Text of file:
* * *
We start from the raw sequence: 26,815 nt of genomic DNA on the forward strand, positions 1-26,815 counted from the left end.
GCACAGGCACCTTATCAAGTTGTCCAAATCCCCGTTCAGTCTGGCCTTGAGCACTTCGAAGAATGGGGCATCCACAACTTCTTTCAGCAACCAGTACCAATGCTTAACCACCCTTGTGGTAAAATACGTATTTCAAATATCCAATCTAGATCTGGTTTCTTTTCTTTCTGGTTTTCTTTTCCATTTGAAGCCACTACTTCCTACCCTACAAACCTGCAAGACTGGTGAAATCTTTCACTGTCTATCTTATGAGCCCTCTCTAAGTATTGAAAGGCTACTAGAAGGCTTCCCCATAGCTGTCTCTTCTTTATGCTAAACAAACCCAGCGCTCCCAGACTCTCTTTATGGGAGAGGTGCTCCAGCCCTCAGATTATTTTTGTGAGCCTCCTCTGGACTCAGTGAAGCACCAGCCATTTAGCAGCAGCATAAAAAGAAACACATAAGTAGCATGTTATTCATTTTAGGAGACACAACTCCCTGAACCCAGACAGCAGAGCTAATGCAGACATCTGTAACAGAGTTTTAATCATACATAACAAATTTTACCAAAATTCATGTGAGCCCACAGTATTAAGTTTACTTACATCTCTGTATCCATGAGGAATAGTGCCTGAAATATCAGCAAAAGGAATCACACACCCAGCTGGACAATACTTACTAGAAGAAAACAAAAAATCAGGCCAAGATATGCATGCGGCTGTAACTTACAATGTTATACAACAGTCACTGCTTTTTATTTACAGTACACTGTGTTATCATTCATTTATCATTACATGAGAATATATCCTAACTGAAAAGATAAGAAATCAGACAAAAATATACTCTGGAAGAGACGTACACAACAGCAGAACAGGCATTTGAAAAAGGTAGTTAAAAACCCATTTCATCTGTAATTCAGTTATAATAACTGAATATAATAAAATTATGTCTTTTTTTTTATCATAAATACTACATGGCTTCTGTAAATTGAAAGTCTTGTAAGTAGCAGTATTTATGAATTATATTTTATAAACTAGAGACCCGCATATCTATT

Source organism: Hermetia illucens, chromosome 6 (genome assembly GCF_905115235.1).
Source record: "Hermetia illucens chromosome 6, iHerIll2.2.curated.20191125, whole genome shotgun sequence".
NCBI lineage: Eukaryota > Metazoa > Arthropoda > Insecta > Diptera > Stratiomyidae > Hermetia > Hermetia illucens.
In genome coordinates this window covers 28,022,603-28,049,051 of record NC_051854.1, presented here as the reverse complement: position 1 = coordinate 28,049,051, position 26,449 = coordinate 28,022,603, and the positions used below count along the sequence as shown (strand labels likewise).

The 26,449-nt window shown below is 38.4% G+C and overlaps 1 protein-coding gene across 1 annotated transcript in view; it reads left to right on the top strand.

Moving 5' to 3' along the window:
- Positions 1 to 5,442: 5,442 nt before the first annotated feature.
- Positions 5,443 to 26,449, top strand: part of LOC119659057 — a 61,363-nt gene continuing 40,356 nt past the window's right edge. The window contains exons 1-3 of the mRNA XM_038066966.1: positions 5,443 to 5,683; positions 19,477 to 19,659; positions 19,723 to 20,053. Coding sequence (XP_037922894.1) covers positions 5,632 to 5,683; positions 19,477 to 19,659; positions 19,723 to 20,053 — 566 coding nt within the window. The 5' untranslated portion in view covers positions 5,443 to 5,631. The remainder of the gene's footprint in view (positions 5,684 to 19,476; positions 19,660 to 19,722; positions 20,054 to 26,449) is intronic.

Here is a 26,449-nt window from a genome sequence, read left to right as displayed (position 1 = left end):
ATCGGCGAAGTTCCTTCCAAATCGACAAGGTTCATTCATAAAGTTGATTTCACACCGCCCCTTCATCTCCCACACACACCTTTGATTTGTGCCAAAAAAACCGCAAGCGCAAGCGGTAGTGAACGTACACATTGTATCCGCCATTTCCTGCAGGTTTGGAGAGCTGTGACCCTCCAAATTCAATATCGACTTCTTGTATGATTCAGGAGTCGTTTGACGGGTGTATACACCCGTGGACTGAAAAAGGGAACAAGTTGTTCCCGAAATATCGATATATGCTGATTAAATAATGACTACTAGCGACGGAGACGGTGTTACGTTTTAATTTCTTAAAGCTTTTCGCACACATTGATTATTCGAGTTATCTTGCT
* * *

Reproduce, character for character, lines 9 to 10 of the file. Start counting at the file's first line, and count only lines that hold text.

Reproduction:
- Positions 1 to 5,442: 5,442 nt before the first annotated feature.
- Positions 5,443 to 26,449, top strand: part of LOC119659057 — a 61,363-nt gene continuing 40,356 nt past the window's right edge. The window contains exons 1-3 of the mRNA XM_038066966.1: positions 5,443 to 5,683; positions 19,477 to 19,659; positions 19,723 to 20,053. Coding sequence (XP_037922894.1) covers positions 5,632 to 5,683; positions 19,477 to 19,659; positions 19,723 to 20,053 — 566 coding nt within the window. The 5' untranslated portion in view covers positions 5,443 to 5,631. The remainder of the gene's footprint in view (positions 5,684 to 19,476; positions 19,660 to 19,722; positions 20,054 to 26,449) is intronic.